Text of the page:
Internal Revenue Manual

Keep Up with Changes to the Internal Revenue Manual and Internal Revenue Code


The United States tax system is notoriously complicated and intimidating to laypeople. Perhaps that’s why the IRS reports that over 700,000 professionals currently have an active PTIN (Paid Taxpayer Identification Number) and that more than half of all taxpayers hire an expert to assist in preparing their annual returns. The Internal Revenue Code (IRC) and the Internal Revenue Manual (IRM) are crucial tools for every CPA, Enrolled Agent, and tax resolution specialist.  As administrations begin and new government officials come into office, priorities shift and values change, leading to revisions in the IRC and IRM. It’s critical for tax pros to stay current on all the latest developments, but that goal can be hard to achieve. Fortunately, the IRS Solutions team is here to help.



What’s the Difference Between the Internal Revenue Manual and the Internal Revenue Code?

Understanding the differences between the IRM and the IRC is essential for anyone seeking to navigate the complexities of tax administration and compliance. Each serves a distinct purpose:



Internal Revenue Code (IRC): The IRC is the statutory law of the U.S. tax system, formally known as Title 26 of the United States Code. It is the legal basis for federal tax administration, encompassing the rules and provisions for taxes, deductions, exemptions, and credits. The IRC is created and amended by Congress and outlines the obligations, rights, and procedures for taxpayers and the IRS regarding federal taxation. It serves as the primary source of tax law and is binding.


In this context, “code” refers to a set of laws rather than IRS transaction indicators. Typically, when tax resolution specialists use the word “code,” they refer to letters and numbers related to IRS activity that appear on client transcripts. IRS Solutions® users know about impending audits and more through our exclusive IRS Advance Notice™ system. IAN automatically monitors for the appearance of codes like TC420 and TC424 – both likely indicators of an impending audit – on client transcripts and alerts members to changes, giving them the time they need to prepare a defense.


Internal Revenue Manual (IRM): The IRM is the operational guidebook for the IRS, detailing the agency’s internal procedures, policies, and guidelines for day-to-day operations and administration. It is intended to provide IRS employees with comprehensive instructions on handling tax returns, audits, collections, and other aspects of tax administration. The Internal Revenue Manual is not law but rather a collection of administrative directives that guide how the IRS implements the tax laws codified in the IRC. The IRM is updated regularly to reflect current practices and procedures within the IRS.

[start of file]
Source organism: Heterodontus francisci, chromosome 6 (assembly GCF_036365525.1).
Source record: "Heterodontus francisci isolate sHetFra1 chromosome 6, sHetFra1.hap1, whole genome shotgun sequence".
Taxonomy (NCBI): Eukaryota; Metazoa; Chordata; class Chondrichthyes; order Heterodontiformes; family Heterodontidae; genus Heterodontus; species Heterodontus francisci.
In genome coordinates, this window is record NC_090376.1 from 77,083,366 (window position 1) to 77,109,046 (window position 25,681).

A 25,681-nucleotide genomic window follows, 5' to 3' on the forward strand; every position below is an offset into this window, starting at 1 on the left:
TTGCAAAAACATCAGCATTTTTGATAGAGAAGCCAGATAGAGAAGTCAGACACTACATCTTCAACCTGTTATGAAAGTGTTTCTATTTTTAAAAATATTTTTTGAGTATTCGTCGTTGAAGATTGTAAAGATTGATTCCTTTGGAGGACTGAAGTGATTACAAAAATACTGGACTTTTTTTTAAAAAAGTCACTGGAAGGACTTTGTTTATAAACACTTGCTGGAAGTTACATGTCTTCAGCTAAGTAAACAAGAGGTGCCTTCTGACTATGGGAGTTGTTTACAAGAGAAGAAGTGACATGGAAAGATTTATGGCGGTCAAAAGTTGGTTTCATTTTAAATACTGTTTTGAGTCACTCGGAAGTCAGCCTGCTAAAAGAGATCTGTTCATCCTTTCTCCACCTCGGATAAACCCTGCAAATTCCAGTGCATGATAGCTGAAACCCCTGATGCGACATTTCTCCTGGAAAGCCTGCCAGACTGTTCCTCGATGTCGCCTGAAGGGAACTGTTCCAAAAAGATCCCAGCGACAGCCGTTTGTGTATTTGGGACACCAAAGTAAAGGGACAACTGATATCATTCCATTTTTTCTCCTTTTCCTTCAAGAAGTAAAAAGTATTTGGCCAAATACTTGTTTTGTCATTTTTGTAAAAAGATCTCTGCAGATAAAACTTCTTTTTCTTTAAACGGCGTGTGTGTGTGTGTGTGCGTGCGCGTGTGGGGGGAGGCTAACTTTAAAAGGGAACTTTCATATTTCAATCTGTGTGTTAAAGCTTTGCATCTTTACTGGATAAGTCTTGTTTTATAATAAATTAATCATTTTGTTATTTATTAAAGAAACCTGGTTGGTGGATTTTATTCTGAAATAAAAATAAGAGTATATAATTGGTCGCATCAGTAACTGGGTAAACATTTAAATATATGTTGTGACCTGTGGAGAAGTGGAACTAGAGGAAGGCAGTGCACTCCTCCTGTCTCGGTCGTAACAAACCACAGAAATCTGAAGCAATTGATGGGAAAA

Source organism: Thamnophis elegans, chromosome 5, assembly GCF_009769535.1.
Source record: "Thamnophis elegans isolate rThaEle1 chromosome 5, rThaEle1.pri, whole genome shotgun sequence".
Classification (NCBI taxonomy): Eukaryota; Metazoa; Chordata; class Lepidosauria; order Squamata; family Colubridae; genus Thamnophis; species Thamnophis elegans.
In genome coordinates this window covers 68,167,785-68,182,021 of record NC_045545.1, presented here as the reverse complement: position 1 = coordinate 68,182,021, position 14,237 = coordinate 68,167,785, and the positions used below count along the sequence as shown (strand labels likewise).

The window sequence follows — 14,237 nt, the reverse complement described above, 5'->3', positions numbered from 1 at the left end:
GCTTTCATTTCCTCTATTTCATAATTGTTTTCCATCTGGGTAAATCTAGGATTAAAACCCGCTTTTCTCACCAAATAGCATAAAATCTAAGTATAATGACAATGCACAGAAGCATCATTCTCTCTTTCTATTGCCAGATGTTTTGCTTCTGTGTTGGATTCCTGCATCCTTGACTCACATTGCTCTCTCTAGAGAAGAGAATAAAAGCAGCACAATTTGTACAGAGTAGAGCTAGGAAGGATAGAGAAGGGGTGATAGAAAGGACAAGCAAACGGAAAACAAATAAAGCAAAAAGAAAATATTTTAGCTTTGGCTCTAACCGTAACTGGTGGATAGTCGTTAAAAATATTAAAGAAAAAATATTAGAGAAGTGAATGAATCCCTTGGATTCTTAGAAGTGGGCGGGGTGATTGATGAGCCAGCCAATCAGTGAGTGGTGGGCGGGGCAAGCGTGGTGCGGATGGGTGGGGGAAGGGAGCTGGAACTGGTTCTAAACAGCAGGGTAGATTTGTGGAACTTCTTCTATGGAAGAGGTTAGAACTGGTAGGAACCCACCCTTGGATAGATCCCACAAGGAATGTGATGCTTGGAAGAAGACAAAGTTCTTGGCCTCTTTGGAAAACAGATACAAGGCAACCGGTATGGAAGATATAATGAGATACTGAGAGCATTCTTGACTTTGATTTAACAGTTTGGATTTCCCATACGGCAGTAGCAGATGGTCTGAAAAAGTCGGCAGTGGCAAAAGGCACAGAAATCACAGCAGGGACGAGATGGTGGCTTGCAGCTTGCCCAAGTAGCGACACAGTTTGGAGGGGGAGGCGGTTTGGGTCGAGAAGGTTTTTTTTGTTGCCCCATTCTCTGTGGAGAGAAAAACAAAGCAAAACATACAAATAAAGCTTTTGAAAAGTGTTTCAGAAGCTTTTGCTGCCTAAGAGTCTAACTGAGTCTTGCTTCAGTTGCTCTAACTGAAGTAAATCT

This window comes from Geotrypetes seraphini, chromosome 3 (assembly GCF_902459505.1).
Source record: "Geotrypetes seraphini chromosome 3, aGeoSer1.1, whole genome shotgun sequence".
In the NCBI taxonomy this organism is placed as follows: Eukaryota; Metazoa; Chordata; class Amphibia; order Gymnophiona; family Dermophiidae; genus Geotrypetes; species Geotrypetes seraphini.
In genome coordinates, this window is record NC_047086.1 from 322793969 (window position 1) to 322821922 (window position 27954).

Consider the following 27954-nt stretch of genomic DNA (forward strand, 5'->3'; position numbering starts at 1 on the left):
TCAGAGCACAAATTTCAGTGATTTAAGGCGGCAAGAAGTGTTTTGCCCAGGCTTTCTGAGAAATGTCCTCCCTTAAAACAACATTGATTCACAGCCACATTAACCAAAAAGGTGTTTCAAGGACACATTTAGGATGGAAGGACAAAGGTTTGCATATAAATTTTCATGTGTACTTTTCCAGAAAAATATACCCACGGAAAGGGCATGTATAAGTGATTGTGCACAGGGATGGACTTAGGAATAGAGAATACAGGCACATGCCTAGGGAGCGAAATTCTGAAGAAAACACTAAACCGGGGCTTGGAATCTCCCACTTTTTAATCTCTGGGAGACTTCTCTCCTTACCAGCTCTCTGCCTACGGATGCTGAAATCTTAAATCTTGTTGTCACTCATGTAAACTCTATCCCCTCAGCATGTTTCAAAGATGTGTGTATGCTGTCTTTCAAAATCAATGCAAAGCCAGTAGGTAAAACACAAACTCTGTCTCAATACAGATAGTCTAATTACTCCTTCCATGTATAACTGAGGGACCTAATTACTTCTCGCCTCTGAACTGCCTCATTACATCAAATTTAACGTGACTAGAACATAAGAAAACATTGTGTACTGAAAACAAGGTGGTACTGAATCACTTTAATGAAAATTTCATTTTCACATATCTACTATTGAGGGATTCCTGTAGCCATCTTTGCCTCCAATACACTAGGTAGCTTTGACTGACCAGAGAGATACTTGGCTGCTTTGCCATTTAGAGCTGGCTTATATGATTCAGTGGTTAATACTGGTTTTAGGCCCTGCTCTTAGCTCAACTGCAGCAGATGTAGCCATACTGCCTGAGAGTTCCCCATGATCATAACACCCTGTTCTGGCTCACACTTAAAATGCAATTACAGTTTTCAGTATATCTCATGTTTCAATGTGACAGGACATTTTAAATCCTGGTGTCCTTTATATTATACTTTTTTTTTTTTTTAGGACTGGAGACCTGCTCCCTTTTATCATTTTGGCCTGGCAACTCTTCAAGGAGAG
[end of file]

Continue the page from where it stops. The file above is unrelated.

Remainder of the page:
In summary, the IRC provides the legal framework for taxation in the U.S., establishing and codifying the tax laws that both taxpayers and the IRS must follow. In contrast, the IRM offers detailed instructions and guidelines to IRS employees on how to administer and enforce the tax laws outlined in the IRC. While the IRC is binding on all taxpayers and the IRS, the IRM primarily affects IRS employees, although understanding its content provides critical background information for tax professionals as they navigate IRS procedures and ensure that their clients remain in compliance.



How to Stay on Top of Changes to the IRC and IRM

The first comprehensive federal tax law was the Internal Revenue Code of 1939. Major revisions to the IRC were undertaken in 1954 and 1986. Today’s code consists of thousands of laws. Every year, changes are considered by the House Ways and Means Committee, then put in place after a vote in Congress and with the approval of the President. When Congress adopts a new provision to the tax code, it doesn’t always take effect right away. In fact, within the same tax law, different provisions may have varying effective dates, including some that are retroactive to before the law was passed. Likewise, when a provision is removed from the tax code, it doesn’t necessarily cease immediately; it may continue to be in effect for a specified period before it officially expires.